Yorktown school officials have responded to a marijuana possession lawsuit filed against them by a high school freshman and her mother.
In their response, which was required to be submitted by Monday, Feb. 4, Yorktown school administrators argue the court "should not intervene in a matter of school discipline" between the district and student.
In the lawsuit, a 14-year-old Yorktown High School student and her mother claim the student was treated unfairly by the school district, the superintendent of schools, high school principal and assistant principal when they suspended her from school over possession of a marijuana joint.
To read more about the lawsuit, click here.
According to court documents, the student – referred to as "A.S" – had a marijuana joint in her wallet when she attended a "movie night" at the high school on Dec. 21, 2012. She was later subjected to disciplinary proceedings.
The lawyer for the family states in the lawsuit that the girl and her mother –referred to as "J.D." –were "railroaded" and "threatened" during a meeting that if they did not agree to the one-year suspension, and continued to a hearing," there might be a longer suspension.
Rebecca Valk, an attorney for the Yorktown Central School District, wrote in a affidavit that the girl and her mother waived their right to a hearing and signed an agreement to the suspension and understood the student will be readmitted to school, on a probationary basis, on April 15.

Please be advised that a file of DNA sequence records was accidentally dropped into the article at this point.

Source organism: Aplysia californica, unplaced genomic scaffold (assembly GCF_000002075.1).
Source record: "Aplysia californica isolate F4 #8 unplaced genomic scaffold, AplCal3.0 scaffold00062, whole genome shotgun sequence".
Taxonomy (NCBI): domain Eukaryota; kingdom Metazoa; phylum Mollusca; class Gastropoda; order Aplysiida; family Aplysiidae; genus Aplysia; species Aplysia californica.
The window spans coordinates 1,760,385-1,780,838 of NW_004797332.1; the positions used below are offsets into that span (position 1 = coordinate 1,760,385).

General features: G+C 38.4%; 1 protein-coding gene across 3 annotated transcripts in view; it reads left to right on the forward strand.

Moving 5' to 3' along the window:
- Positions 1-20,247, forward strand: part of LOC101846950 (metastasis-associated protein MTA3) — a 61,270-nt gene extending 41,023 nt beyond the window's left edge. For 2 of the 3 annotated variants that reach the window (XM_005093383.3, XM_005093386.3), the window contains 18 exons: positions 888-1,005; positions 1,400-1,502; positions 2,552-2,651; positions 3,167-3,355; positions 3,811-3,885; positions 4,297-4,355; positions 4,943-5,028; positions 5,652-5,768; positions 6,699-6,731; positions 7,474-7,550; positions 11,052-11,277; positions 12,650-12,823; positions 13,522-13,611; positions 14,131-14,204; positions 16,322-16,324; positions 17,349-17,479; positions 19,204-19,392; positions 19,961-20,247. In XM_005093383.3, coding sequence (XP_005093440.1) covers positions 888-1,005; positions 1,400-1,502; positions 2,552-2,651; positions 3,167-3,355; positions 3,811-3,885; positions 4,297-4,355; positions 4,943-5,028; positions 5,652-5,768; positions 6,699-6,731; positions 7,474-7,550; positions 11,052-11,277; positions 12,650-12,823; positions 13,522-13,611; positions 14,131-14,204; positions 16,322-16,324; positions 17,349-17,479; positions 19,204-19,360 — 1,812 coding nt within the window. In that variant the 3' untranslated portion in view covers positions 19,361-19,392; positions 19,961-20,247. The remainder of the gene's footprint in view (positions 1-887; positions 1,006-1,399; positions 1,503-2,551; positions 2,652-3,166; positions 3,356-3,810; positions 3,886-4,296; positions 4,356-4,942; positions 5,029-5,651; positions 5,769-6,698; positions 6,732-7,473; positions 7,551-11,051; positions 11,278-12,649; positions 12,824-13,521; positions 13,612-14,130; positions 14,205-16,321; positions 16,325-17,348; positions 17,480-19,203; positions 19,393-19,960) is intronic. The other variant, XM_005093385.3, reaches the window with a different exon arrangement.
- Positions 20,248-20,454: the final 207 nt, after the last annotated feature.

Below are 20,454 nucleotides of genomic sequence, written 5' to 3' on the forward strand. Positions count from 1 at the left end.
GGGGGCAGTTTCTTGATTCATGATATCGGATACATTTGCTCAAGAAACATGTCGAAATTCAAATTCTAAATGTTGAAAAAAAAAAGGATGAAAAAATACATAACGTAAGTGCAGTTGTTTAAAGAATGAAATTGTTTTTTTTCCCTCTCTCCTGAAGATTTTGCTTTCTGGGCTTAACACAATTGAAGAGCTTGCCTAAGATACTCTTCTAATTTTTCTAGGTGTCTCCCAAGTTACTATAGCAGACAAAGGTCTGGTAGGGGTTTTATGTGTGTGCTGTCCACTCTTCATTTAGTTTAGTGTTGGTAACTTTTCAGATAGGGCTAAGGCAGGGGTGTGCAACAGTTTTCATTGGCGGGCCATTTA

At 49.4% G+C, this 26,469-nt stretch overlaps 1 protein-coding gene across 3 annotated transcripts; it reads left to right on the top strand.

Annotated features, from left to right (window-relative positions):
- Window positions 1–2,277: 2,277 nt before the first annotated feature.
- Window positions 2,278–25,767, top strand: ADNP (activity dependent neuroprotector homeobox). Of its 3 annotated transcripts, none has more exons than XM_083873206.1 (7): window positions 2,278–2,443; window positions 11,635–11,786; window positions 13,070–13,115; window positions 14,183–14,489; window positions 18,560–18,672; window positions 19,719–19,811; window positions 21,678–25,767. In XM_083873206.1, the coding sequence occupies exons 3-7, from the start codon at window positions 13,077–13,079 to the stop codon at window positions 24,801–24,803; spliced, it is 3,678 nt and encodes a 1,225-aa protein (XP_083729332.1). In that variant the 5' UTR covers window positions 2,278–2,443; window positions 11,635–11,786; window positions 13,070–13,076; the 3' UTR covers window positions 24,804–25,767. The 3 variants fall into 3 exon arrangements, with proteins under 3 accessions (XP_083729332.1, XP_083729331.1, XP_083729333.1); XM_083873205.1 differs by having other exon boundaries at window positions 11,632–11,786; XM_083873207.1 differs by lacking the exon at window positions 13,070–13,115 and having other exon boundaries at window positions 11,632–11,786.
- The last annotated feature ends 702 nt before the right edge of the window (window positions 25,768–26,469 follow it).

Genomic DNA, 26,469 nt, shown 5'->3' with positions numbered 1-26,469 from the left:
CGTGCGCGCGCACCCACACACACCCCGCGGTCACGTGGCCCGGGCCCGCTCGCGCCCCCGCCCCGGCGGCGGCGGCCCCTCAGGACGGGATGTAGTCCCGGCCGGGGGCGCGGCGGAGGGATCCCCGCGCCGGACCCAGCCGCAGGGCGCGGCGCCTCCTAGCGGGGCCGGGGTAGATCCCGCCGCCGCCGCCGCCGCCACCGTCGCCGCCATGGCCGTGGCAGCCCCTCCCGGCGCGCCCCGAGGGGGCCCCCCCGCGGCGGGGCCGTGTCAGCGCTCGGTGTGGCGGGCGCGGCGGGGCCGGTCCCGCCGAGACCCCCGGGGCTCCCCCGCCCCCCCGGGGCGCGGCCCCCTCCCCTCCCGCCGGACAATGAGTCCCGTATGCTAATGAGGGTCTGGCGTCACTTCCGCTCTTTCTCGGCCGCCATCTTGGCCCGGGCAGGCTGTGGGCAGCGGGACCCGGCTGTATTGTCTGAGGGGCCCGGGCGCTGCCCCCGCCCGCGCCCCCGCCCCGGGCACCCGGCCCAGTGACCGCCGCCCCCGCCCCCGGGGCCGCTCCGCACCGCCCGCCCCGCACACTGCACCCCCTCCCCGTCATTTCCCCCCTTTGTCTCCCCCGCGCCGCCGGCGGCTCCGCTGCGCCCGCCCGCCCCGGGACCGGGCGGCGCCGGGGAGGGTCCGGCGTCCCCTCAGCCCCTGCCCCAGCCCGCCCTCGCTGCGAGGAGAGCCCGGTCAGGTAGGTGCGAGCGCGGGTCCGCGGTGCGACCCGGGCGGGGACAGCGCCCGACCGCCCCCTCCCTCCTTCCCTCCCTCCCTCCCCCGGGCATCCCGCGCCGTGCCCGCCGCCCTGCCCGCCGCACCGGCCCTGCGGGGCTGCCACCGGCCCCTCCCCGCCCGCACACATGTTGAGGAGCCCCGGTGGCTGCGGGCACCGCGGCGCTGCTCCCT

"At no time were J.G. or A.S. coerced into accepting the waiver," Valk wrote. "Rather, they were advised of their options to either accept the waiver on the terms outlined by the district or proceed with the Section 3214 hearing where the building principal may ask the hearing officer to impose a longer penalty tan the offered by waiver."
Valk said the mother was not mislead to believe the suspension would only last five days.
The mother of the girl had expressed "shock" that her daughter would be suspended for three months given she was an honor student who had no disciplinary history, according to court documents.
In response, Valk wrote that she, Principal DeGennaro and Assistant Principal Glading told the woman that the suspension was within the district's range of penalties for this type of offense and that "the possession of a drug on school property is quite serious."
According to the lawsuit, the family is seeking unspecified damages for "emotional distress, current and future medical and related counseling bills, current and future, educational and related expenses, punitive damages, costs and attorneys' fees."
In addition, the family is seeking the school district to expunge the student's records in reference to all disciplinary actions and allow her to return to school.